A Lot or a Little?
What you will—and won't—find in this book.
Chronicles five activists whose movements for change were rooted in nonviolent protest. A section at the back has brief descriptions of "Other Notable Nonviolent Movements of the Last One Hundred Years": Denmarks' resistance against the Nazis in World War II; ACT UP, which helped force government action on AIDS; the campaigns to overturn apartheid in South Africa; the young activists of Otpor, which returned Serbia to democracy; Occupy Wall Street; and the Liberian women who ended their country's civil war.
In nonviolent activism, every person's voice (no matter how young they are) counts. By joining together, the weak and the oppressed can become an unstoppable force for change.
Positive Role Models
The most powerful young role models in the book are the thousands of students (from age 6 to seniors in high school) who bravely marched in the "Children's Crusade" in Birmingham, Alabama, in 1963. They were attacked by police dogs and assaulted by fire hoses so strong they could rip the bark off trees 100 feet away. National news coverage of their bravery helped change forever how Americans viewed the civil rights struggle in the South.
Violence & Scariness
Violence is a constant throughout the book, but nothing is really graphic other than describing the brutal force-feeding women prisoners on hunger strikes. Those women are also threatened with being sent to insane asylums and beaten and choked by guards. Police grab suffragettes by the throat and throw them to the ground. The homes of civil rights leaders in the South are bombed. News photos in the book show young marchers being attacked by police dogs and assaulted with fire hoses. The police allow KKK members (with bats, iron pipes, and chains) to beat Freedom Riders. Four young girls are killed when a church is bombed. Striking farm workers are beaten, attacked by dogs, and sprayed with pesticide.
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In one instance, a person on the phone calls Martin Luther King Jr. the "N" word.
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Parents Need to Know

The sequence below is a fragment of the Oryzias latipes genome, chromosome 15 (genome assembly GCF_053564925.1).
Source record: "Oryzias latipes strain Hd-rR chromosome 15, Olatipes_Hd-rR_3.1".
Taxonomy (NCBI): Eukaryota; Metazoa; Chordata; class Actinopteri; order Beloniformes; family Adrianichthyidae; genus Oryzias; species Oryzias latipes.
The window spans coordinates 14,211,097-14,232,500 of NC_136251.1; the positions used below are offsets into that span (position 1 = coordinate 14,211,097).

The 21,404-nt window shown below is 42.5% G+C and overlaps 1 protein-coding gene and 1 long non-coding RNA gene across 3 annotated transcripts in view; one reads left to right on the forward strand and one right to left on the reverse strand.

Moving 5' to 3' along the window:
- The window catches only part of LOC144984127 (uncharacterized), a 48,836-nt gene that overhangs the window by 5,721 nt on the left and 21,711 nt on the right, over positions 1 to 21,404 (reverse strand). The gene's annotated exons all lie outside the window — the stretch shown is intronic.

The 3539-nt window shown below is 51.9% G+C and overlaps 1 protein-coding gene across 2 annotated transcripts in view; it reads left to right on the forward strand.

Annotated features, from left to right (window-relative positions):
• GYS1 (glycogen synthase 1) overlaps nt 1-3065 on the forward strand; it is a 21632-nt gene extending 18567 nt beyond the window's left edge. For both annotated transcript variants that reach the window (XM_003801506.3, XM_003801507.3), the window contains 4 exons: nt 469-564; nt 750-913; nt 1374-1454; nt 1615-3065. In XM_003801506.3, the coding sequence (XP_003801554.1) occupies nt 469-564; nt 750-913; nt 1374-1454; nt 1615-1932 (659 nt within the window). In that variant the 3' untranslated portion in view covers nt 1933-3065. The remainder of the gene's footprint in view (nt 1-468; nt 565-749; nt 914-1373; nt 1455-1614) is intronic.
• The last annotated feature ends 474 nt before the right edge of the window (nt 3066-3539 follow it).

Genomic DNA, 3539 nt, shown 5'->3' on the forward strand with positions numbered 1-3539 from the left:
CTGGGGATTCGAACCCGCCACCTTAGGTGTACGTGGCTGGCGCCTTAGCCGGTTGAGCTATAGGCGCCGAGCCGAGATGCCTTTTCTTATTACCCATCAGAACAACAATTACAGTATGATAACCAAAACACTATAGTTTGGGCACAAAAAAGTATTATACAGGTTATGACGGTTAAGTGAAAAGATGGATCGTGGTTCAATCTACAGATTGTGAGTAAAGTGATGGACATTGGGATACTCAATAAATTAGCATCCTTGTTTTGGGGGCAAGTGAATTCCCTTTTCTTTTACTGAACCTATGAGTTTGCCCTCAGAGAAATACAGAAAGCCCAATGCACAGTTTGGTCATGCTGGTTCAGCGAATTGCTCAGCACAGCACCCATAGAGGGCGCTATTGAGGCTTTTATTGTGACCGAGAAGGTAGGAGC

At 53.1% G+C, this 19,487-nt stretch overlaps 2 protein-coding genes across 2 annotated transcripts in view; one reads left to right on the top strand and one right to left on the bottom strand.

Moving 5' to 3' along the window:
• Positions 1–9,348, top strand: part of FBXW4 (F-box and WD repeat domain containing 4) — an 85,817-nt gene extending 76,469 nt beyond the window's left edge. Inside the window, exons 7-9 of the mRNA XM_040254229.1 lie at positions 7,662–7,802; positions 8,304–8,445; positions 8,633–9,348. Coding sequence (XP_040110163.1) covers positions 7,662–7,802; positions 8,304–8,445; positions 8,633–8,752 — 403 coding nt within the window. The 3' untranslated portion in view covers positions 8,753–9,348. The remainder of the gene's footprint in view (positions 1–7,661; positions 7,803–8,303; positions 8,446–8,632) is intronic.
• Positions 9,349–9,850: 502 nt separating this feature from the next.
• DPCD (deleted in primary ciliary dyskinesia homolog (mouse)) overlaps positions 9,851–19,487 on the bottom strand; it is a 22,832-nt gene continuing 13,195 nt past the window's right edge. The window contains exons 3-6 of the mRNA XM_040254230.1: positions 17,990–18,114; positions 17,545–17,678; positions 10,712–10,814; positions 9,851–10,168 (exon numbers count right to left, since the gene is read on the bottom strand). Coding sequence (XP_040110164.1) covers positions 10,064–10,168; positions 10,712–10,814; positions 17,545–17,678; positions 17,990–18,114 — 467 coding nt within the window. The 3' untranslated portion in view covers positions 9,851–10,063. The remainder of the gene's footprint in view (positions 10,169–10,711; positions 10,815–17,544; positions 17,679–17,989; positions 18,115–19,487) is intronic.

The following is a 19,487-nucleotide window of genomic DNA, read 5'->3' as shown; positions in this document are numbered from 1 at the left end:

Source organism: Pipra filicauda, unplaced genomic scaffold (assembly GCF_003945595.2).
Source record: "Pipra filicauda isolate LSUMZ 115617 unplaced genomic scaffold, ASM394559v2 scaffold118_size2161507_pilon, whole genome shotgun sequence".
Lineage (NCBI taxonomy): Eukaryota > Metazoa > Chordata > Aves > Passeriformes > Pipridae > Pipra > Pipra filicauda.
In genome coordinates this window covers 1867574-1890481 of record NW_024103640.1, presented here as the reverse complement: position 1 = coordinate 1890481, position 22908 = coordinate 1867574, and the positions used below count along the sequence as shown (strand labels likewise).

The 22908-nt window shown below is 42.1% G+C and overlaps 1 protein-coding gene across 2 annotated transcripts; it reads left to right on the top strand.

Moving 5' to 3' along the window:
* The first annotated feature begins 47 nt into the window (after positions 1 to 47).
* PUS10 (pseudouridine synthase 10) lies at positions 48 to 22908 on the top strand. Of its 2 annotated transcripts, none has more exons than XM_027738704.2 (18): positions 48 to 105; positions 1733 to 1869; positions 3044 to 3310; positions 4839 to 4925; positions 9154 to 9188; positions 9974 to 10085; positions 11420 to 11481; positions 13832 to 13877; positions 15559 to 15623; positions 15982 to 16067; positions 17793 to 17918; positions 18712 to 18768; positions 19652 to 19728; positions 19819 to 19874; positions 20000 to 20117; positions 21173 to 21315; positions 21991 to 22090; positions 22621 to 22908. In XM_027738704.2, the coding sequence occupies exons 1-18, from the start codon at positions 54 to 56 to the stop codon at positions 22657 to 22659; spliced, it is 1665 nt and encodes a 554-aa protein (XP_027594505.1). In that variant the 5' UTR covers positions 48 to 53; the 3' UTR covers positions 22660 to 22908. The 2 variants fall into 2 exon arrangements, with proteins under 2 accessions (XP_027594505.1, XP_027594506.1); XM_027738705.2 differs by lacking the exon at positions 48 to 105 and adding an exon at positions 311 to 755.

Parents need to know that Todd Hasak-Lowy's We Are Power: How Nonviolent Activism Changes the World profiles five leaders of nonviolent resistance movements. While some may be familiar names (Gandhi, Martin Luther King Jr., and teen climate activist Greta Thunberg), the stories of others (suffragette Alice Paul; Cesar Chavez, who organized American farmworkers; and Vaclav Havel, the playwright and dissident who led Czechoslovakia's "Velvet Revolution") may be new to many readers. Not simply short biographies or quick overviews of a movement's history, the book looks deeply at the reasons each of them came to embrace nonviolence. The nonviolent demonstrators in the book are constantly met with a brutal response from law enforcement and local residents. Homes and churches are bombed. Adults and even children are beaten, attacked by police dogs, sprayed with pesticide, and assaulted with fire hoses.
Is It Any Good?
For many readers, this chronicle of nonviolent protest will turn their view of history upside down, as it details history in which the seemingly weak and powerless are the victors. We Are Power never talks down to readers, even when explaining something as challenging as satyagraha (translated from Sanskrit as "truth force or soul force"), the term Gandhi used to describe his form of nonviolent resistance. Archival black and white photos (although very few in number) illustrate some of the pivotal moments in the book: the Silent Sentinels outside the White House, children being assaulted by fire hoses in Birmingham, a farm workers protest march, a massive crowd of strikers in Czechoslovakia, Gandhi illegally making salt, and Greta Thunberg marching for climate change.
Did we miss something on diversity?
Research shows a connection between kids' healthy self-esteem and positive portrayals in media. That's why we've added a new "Diverse Representations" section to our reviews that will be rolling out on an ongoing basis. You can help us help kids by suggesting a diversity update.